Cardiac-death patient kidneys perform as well as those from brain-dead patients


Cardiac-death patient kidneys perform as well as those from brain-dead patients

In the UK today, over 7,000 people are currently waiting for a kidney transplant, with only 1,600 kidney transplants performed from deceased donors annually. Until recently, the majority of donated kidneys came from people who were brain dead - individuals who had suffered brain-stem death, but whose hearts were still beating. Because treatments for head injuries have improved, and the number of serious road accidents have fallen over the last decade, there are now fewer brain-dead donors.

Consequently, the number of cardiac-death donors has increased from 3% of total donations in 2000 to 32% in 2009. A cardiac-death donor is one whose heart is not beating.

Some people have expressed concern about the quality of cardiac death donated kidneys; wondering whether they might not perform as well as those from brain-dead donors.

An Article published Online First in The Lancet, a British medical journal, concludes that both types of donated organs are as good as each other. Furthermore, cardiac-death donor kidneys, which fall outside of the UK's national allocation policy (they are distributed locally), should now be treated in the same way as kidneys from brain-dead donors.

In both cases, the kidneys acquire some degree of damage. Brain-dead patients undergo considerable hormonal and metabolic changes, while cardiac-death patient kidneys suffer warm ischemia between the heart stopping and the kidneys being flushed with cold preservation solution.

,br> In the United Kingdom, the majority cardiac-death donors are controlled donors, who have suffered massive irreversible brain injury but do not fulfill the criteria for brain-stem death. Death is certified by when the heart stops beating after a decision to withdraw life support.

Professor J Andrew Bradley, University of Cambridge, Addenbrooke's Hospital, Cambridge, UK, and team examined the outcomes for kidneys after controlled cardiac death versus brain death, and aimed to identify factors affecting graft survival and function.

The researchers gathered information from the UK transplant registry to select a cohort of deceased kidney donors and their corresponding organ recipients, aged 18 years or more, for transplants carried out between January 1, 2000 and December 31 2007.

The study revealed the following information:

  • 9,134 kidney transplant operations were performed in 23 centers.
  • 8,289 kidneys were donated after brain death
  • 845 kidneys were donated after controlled cardiac death.
  • First-time recipients of kidneys from cardiac-death donors (n=739) or brain-death donors (n=6759) showed no difference in graft survival up to 5 years, or in kidney function (filtration rate) at 1 to 5 years after transplantation.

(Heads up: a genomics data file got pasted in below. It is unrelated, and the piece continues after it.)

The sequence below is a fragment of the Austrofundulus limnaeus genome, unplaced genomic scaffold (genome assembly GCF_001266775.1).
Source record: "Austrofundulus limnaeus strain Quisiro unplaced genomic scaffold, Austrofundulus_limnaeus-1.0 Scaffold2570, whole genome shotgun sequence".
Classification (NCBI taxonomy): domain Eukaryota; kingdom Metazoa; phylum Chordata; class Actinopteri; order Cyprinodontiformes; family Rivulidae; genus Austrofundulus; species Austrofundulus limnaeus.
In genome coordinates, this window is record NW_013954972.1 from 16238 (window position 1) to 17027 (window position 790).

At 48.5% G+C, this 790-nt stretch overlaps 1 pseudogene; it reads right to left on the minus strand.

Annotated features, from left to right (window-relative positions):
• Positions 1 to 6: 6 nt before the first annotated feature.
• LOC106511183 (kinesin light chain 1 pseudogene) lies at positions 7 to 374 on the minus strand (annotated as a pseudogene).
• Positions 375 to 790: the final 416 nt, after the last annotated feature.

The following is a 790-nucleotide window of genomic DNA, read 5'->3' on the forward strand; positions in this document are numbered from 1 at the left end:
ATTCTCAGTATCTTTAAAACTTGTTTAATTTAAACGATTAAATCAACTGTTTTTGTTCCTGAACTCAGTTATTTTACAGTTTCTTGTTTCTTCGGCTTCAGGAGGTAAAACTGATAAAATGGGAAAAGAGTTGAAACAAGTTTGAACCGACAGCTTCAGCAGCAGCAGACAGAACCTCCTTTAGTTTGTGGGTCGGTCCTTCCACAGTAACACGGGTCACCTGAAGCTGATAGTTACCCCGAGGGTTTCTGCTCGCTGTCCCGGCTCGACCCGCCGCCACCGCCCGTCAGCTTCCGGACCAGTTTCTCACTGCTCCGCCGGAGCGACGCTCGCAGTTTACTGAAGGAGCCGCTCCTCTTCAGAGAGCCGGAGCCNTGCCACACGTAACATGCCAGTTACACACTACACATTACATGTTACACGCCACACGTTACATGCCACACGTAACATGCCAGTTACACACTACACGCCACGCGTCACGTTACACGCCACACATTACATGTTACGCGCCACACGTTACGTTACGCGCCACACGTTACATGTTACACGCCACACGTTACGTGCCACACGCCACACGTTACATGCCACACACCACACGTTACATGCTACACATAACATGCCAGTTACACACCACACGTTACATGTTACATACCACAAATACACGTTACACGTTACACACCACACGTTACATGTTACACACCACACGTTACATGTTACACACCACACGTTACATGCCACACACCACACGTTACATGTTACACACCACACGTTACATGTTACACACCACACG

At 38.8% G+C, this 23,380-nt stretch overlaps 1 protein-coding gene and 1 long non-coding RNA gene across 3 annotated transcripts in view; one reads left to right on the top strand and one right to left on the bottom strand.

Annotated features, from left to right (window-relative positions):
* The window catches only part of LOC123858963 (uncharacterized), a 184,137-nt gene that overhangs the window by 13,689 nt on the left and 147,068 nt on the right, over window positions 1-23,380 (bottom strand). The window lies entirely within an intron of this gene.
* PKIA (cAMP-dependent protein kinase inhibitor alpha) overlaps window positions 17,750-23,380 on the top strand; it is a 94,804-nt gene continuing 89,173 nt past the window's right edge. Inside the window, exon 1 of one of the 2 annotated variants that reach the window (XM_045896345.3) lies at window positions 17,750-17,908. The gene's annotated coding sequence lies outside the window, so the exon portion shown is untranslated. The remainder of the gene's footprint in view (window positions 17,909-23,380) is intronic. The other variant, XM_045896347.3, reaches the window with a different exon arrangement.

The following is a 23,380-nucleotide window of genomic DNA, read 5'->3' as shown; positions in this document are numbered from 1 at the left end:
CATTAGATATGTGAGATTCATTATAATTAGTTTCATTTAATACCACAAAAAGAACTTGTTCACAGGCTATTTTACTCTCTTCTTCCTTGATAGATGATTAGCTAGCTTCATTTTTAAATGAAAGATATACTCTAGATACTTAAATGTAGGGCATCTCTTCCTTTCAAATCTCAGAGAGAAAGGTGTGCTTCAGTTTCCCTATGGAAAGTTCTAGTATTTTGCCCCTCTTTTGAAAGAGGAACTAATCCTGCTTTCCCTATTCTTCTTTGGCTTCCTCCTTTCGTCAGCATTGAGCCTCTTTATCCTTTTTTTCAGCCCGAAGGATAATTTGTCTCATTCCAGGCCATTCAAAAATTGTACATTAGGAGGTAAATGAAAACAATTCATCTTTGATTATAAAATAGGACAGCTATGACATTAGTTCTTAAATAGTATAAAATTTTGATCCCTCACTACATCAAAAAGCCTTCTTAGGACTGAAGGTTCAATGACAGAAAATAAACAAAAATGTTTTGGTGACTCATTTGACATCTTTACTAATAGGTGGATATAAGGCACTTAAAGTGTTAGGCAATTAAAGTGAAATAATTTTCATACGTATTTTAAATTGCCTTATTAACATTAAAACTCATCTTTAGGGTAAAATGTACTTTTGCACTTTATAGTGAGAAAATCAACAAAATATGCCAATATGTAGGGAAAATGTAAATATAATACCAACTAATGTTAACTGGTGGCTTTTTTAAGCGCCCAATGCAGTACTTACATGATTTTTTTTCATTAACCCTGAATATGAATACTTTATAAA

• For recipients of kidneys from cardiac-death donors, increasing age of donor and recipient, repeat transplantation, and cold ischaemic time of more than 12 h were associated with worse graft survival; grafts from cardiac-death donors that were poorly matched for HLA (a blood antigen) had a non-statistically significant association with inferior outcome, and delayed graft function and warm ischaemic time had no effect on outcome.
The authors wrote:

The shortage of donor organs remains one of the key challenges faced by the international transplant community. In view of our findings, cardiac-death donors represent an extremely important and overlooked source of high-quality donor kidneys for transplantation and have the potential to increase markedly the number of kidney transplants performed in the UK.

The researchers point out that allocation policy for kidneys from brain-death donors aims to make sure there is equal access to donor kidneys, regardless of the geographical location of those on the waiting list, to ensure good tissue matching for those in whom it matters most, to favour those who have waited longest, and to avoid large disparities in age between donor and recipient.

They suggest that a similar policy should be considered for kidneys from cardiac-death donors �" in other words, the findings strengthen the case for a national sharing scheme.

The authors conclude:

Kidneys from controlled cardiac-death donors provide a good outcome in terms of both graft survival and graft function in first-time recipients and should be regarded as equivalent to kidneys from brain-death donors. The factors shown to affect transplant outcome for kidneys from cardiac-death donors will help to guide clinical decision-making and inform future allocation policy.

In an accompanying Lancet Comment, Professor Sir Peter J Morris, Centre for Evidence in Transplantation, Royal College of Surgeons of England and London School of Hygiene and Tropical Medicine, London, UK, writes:

Today's report is an important contribution to the problem of increasing the supply of donor kidneys for transplantation. The results are persuasive that the use of controlled cardiac-death donors is an acceptable practice. More importantly, potential recipients of kidneys from cardiac-death donors can be reassured that their transplant outcome is not jeopardised by the source of the kidney.

"Analysis of factors that affect outcome after transplantation of kidneys donated after cardiac death in the UK: a cohort study"

Dominic M Summers, Rachel J Johnson, Joanne Allen, Susan V Fuggle, David Collett, Christopher J Watson, J Andrew Bradley The Lancet

Published Online August 19, 2010 DOI:10.1016/S0140-6736(10)60827-6

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Section Issues On Medicine: Medical practice